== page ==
But three years later, with ACORN's two co-defendants already having taken plea deals and the organization essentially defunct and in Chapter 7 bankruptcy, the case received little attention as a lawyer on behalf of ACORN pleaded guilty Wednesday.

After months of negotiations and some legal wrangling, mostly because of a federal court-appointed bankruptcy trustee not wanting to deal with the criminal case, ACORN entered a guilty plea to one count of felony compensation for registration of voters. Its criminal defense attorney, Lisa Rasmussen, entered the plea.

In negotiations with the Nevada attorney general's office 12 other felony counts were dropped against the organization and prosecutors will not argue at the Aug. 10 sentencing hearing.
ACORN faces a maximum $5,000 fine. According to court records, when the national organization closed it's doors in April 2010, the organization had real assets totaling less than $4,000 and "liabilities of more than $4 million."

Prosecutor Patrick Ferguson said he was satisfied with the outcome of the case and said the reason he agreed not to speak at the sentencing hearing was "we're not looking to take money away from other creditors, but a message had to be sent."
Rasmussen was given permission to enter the guilty plea by ACORN's general council, Arthur Schwartz of New York.

In a letter to District Court Judge Donald Mosley, Schwartz said while he authorized the plea, he did "not in any way concede that the statute upon which the charges are based is constitutional."
ACORN has not authorized an appeal in the case, Rasmussen said.
Another defendant in the case, Amy Busefink, who in November pleaded no contest to two counts of conspiracy to commit the crime of compensation for registration of voters, a gross misdemeanor, is appealing to the Nevada Supreme Court challenging the constitutionality of the statute.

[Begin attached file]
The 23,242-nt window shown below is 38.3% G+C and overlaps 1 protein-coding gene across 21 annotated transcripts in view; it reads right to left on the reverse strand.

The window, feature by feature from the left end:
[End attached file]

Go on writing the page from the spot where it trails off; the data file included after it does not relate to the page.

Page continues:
Ferguson said he is looking forward to arguing the appeal and proving the law's constitutionality.
Nevada law states it is "unlawful for a person to provide compensation for registering voters that is based upon the total number of voters a person registers."

Prosecutors argued that ACORN and Busefink authorized a Las Vegas field operative to run an illegal voter-registration program during the 2008 election cycle that paid cash to encourage workers to sign up voters.
ACORN, the Association of Community Organizations for Reform Now, also had an illegal quota policy that forced workers to register a certain number of people per shift or face termination, according to authorities.
The field operative who created and ran the incentive program, Christopher Edwards, is serving three years of probation after pleading guilty to two gross misdemeanors.

Busefink is a longtime employee of Project Vote, a national grass-roots organization that registers voters and which worked in partnership with ACORN in 2008. Busefink oversaw Edwards, who was sentenced to a year of probation in January.

ACORN officials had maintained Edwards was ordered not to run the incentive program.
The program, called Blackjack or 21-Plus, rewarded employees with $5 extra per shift if they brought in 21 or more completed voter registration cards.

The 40-year-old organization, which once counted President Barack Obama among its ranks in Chicago, came under fire in recent years for its voter registration tactics.